If you absolutely cannot finish a page due to variables you can’t control, move whatever tasks are hanging on that page to a master list of final to-dos and move on to the next page.
For example: In the design process, I realized I needed help with my website copy. I knew the general idea of what I wanted to say but needed to bring in a pro to edit my copy drafts and connect all the dots in ways I wasn’t able to see. So I brought in my dear friend Lauren Carnes.
As Lauren was BTS jujing my copy, I was knee deep in crossing more items off my to-do list. When I would hit a design pause due to needing her eyes and help ina section, I simply moved that task to my final master list of tasks and let it go. It was well worth the small amount of bouncing around to have her onboard!
Step six: Plan your launch strategy
Once you get through step four and five and have the majority of your tasks dwindled to a master list, it is time to get serious about a launch strategy.
You may already have had a tentative launch date set in your mind, but now that you are down to the final touches, pick a hard date for launching your brand new digs.
Design graphics to build up the buzz, plan your pre-launch buzz building post calendar, and list out any specific items you need to complete to have a bangin’ launch.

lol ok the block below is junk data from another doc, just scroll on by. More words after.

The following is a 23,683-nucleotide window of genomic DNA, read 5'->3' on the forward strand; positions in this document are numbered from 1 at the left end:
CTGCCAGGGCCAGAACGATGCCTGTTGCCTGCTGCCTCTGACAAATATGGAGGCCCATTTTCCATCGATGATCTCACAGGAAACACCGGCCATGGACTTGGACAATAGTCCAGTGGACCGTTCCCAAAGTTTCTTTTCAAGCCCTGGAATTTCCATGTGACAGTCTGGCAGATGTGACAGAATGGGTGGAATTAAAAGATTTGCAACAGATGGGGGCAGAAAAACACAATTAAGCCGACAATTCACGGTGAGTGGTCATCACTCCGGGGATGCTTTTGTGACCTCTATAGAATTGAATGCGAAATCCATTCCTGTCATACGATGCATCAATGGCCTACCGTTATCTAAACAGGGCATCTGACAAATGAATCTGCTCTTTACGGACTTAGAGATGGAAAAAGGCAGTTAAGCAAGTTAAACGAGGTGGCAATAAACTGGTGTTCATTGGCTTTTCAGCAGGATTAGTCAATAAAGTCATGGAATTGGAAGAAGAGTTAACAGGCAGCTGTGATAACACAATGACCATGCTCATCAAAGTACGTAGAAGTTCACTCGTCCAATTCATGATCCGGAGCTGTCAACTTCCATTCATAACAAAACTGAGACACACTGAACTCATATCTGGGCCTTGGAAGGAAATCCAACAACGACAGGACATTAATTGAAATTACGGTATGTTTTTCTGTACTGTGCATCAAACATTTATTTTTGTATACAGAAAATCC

Related: Read Launching BIG in Small Business
In terms of picking a hard date, look at the calendar and pick the date you want and mark it as “All Tasks Done”… And then 4-5 days after that write in “Launch Day.” That’s your hard date.
Finishing a site is no joke. Last minute unforeseen issues can pop up at the worst time and wreak havoc on your perfectly planned launch strategy.
Give yourself some wiggle room between the day you will commit to having every inch of the site complete and your actual launch date.
Trust me here. You will miss things. Your email newsletter forms won’t be connected properly (seriously, that happened to me this time!).
The more time you give yourself for a very detailed comb-over, the better. Get your biz besties to comb it over with you. They will absolutely catch the things you won’t since you’ve been staring at the site for so long.
Step seven: Launch it good!
On launch day, block out your morning to be available for any emails or comments of site hiccups you still may have missed in the comb-over phase (it happens to me every time!).
And when that block is over, GO CELEBRATE!
Do whatever it is you fancy, but just do it!
No matter what the traffic counts are. No matter whether or not you get the hype you were hoping for.
You did something BIG. And you should celebrate that! 🙂